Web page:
New Crime Noir Novella: Rain Down

Many of my books were finally published in the last two years, seemingly all at once. The truth is, these stories were years in coming after many revisions. Others won't make the cut and probably shouldn't.

The crime noir novella Rain Down always deserved a fair shot. So I'm happy to announce it just released as Rain Down (Kindle Single)

In Rain Down a nameless man, formerly homeless, goes back on the grim streets of Portland, Oregon to find his day laborer friend who's gone missing. More here

The story takes place in the Portland of 2009. I recently revised it and was surprised to see how much the city I know has changed in the last few years especially — many locations are long gone. But that's all part of the story, too. 

It's great to see this last one get released. Now it's time to get back to writing. 

Rain Down is published by Endeavour Media in London. It's currently available as a Kindle ebook in Amazon's Kindle Singles line and equals about 76 print pages in length. A print version will be out soon.  

Goodreads Giveaway for Lost Kin: A Novel

Update, March 9: The winners have been picked. Congrats to Marilyn, Ashley, Leigh, Aaron, and Cynthia. I hope you enjoy the book. 

Are you on Goodreads? You could win a hardcover copy of the new novel Lost Kin from Skyhorse Publishing. The giveaway is on now through March 8. Win the book before it releases March 29. 

Find the Goodreads giveaway here.

You're a winner, I can feel it. Good luck!

Kirkus Reviews on Lost Kin: A Novel

I was stunned and thrilled to get a great advance review of Lost Kin from Kirkus Reviews, out this week. Here's a snippet:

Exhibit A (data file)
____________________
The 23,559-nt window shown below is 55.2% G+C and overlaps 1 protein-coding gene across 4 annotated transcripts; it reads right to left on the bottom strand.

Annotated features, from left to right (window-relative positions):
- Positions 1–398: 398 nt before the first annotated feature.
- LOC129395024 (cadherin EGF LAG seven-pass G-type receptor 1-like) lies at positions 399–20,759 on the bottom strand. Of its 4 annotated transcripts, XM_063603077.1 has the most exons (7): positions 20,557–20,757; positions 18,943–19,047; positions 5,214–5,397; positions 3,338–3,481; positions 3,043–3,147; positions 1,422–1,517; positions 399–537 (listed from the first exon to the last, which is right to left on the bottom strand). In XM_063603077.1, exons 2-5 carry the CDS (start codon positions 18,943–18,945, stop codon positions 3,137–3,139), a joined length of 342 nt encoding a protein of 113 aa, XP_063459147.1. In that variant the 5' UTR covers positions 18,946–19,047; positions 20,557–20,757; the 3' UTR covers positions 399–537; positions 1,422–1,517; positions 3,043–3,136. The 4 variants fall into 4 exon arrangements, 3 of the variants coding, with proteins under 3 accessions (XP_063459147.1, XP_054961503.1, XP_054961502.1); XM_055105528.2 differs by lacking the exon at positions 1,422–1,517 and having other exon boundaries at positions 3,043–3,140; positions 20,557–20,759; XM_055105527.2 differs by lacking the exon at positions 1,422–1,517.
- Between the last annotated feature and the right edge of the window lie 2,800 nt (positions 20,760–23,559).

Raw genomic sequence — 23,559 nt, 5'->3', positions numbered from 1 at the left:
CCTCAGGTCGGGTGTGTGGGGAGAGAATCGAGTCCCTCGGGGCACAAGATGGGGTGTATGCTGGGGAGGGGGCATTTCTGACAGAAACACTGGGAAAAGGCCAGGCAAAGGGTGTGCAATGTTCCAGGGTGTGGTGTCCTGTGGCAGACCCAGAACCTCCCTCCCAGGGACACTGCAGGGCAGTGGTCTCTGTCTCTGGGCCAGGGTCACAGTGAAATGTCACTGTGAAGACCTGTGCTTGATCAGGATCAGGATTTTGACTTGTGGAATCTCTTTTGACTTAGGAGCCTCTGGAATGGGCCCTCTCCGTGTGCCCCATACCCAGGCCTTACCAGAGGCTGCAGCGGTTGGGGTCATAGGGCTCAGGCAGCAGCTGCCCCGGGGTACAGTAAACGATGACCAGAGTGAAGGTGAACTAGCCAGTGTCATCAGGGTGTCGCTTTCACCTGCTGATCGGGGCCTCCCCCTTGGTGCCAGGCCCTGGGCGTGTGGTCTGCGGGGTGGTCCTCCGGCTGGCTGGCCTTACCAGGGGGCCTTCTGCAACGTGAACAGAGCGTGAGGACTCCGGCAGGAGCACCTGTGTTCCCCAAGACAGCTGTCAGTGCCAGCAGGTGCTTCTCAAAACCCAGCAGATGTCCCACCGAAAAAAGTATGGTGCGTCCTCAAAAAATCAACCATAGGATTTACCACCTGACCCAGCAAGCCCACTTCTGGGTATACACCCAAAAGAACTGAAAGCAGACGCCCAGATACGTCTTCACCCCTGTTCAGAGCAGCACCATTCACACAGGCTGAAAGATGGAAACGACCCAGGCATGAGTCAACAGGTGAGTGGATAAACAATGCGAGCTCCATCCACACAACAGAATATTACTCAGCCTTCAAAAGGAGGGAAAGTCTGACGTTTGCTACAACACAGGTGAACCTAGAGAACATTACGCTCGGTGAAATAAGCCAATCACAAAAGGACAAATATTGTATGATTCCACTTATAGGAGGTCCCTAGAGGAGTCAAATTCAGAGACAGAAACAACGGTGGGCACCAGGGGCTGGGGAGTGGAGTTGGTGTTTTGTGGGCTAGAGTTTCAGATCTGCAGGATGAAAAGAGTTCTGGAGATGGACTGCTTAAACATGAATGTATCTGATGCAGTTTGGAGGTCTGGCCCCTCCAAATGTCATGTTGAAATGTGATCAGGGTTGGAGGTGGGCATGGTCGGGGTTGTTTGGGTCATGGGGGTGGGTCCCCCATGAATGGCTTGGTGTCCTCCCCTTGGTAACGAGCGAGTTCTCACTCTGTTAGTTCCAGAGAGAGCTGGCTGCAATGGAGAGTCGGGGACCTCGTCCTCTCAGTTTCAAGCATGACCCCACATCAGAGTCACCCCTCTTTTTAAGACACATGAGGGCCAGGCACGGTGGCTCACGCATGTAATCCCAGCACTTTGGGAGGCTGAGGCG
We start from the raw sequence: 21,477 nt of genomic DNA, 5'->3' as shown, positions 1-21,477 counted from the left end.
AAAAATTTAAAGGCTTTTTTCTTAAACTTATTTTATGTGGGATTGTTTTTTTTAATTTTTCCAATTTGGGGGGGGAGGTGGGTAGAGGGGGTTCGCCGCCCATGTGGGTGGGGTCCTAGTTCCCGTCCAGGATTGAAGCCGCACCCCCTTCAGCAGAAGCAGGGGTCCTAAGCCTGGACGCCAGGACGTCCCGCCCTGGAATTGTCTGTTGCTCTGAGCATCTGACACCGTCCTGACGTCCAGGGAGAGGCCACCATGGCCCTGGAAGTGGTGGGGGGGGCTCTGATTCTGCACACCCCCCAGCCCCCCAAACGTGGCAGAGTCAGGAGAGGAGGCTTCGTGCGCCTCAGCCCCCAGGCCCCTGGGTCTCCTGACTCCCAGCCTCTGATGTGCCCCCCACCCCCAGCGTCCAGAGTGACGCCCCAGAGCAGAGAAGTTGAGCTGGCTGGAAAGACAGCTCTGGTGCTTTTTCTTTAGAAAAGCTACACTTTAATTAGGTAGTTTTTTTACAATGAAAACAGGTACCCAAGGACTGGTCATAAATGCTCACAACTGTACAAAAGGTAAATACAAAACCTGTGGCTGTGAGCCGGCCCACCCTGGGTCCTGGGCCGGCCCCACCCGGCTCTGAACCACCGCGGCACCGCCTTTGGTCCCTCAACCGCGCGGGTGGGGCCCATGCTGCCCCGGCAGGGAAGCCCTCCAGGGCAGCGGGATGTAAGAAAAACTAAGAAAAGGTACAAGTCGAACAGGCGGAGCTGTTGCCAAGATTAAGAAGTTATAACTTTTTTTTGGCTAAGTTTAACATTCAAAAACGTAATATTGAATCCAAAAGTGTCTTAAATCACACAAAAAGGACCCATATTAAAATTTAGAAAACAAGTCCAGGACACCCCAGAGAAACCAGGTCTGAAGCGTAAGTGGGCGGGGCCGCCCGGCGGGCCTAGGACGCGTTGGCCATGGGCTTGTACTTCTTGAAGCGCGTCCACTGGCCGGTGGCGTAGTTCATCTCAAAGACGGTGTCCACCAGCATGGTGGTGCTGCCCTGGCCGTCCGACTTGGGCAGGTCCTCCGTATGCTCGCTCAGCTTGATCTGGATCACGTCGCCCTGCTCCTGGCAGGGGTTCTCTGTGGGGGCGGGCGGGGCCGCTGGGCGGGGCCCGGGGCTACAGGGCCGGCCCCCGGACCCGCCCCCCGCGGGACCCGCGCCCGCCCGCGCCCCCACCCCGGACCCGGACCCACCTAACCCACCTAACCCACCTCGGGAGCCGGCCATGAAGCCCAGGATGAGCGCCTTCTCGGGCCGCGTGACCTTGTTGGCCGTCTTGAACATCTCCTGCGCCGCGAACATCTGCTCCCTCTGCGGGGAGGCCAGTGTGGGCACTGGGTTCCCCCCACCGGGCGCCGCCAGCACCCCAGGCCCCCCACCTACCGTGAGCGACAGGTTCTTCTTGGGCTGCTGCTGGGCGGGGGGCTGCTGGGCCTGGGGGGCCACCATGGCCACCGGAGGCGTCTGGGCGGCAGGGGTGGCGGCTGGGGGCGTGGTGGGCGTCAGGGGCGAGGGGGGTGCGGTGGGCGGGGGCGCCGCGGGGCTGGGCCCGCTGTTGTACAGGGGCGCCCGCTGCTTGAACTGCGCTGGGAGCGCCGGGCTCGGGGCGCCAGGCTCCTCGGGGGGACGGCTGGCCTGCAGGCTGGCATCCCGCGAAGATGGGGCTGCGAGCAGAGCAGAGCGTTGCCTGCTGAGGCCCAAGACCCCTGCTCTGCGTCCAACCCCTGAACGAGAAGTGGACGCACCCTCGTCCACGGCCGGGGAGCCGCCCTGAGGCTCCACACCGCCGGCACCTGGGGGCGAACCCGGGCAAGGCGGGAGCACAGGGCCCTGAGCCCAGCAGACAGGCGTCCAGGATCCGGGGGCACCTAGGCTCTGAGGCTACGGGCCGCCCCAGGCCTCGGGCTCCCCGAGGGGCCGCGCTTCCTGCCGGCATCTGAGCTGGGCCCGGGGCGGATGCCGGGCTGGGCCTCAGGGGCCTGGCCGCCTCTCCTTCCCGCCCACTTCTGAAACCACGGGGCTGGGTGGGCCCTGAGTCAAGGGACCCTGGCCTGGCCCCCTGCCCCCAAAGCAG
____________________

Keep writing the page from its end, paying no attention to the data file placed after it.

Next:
"There's enough action and mystery to keep the pages turning—traitors done in by a shashka, a Ukrainian sword; a dramatic face-off in Czechoslovakia's snowy Šumava Mountains—all spun out in a masterful story of redemption found within the brutalities of postwar realpolitik . . . Classic noir shadowed by the hulks and rubble of the once-proud city of Munich, a character itself in this haunting tale . . . Anderson deserves a standing ovation."

Here's the link: https://www.kirkusreviews.com/book-reviews/steve-anderson-2/lost-kin/

Stranger than (My) Fiction: The Bundy Gang Invades Oregon

I happened to write a novel titled The Other Oregon (2015). It includes a reckless and menacing militia movement scheming away out in rural Oregon. Now we have the true story of self-appointed militiamen (“domestic terrorists”? “militants”? “reenactors”?) threatening rural Oregon and this tale just keeps getting stranger.

I wondered if I was a little far-fetched in my fiction. As it turns out, the truth fetches far further. 

At this writing the story is already so jam-packed with all that’s kooky and hypocritical about America it's ready to blow. The angles are endless. It’s Red Dawn meets the Rajneeshees meets Deliverance meets Idiocracy. It’s the 1870s with machine guns. The bumbling Bundy gang, it seems, are unknowingly doing performance art as sanctioned by the Coen brothers. My favorite hashtags: #OregonUnderAttack #VanillaISIS #Yallqaeda. Now we have #BundyEroticFanFic, conclusive proof that there’s hope for America yet. Satire being the bad-assest gun ever fired. 

But while we satirize, we should always take these extremist groups seriously. Because they don’t think they’re funny. They don’t see the stunning hypocrisy. They are deadly serious. Because they are the true believers. Because other groups have been scheming much longer than the Bundys and are cunning enough to stay clear of this fight. Because they’re planning the next one. The Oklahoma City bombing was a next one. 

Not too long ago: Armed militias roamed the land for a cause to convert into their own, ultimately seeking the takeover of a democratically elected government they despised. They too believed. Claimed they're only protectors of the people, harming no one who didn't deserve it. That was in 1920s Germany. 

Or, just ask the Burns Paiute tribe what they think. 

 
Photo: Beth Nakamura,  The Oregonian . Just before the entrance to the Burns Paiute Tribe.

Photo: Beth Nakamura, The Oregonian. Just before the entrance to the Burns Paiute Tribe.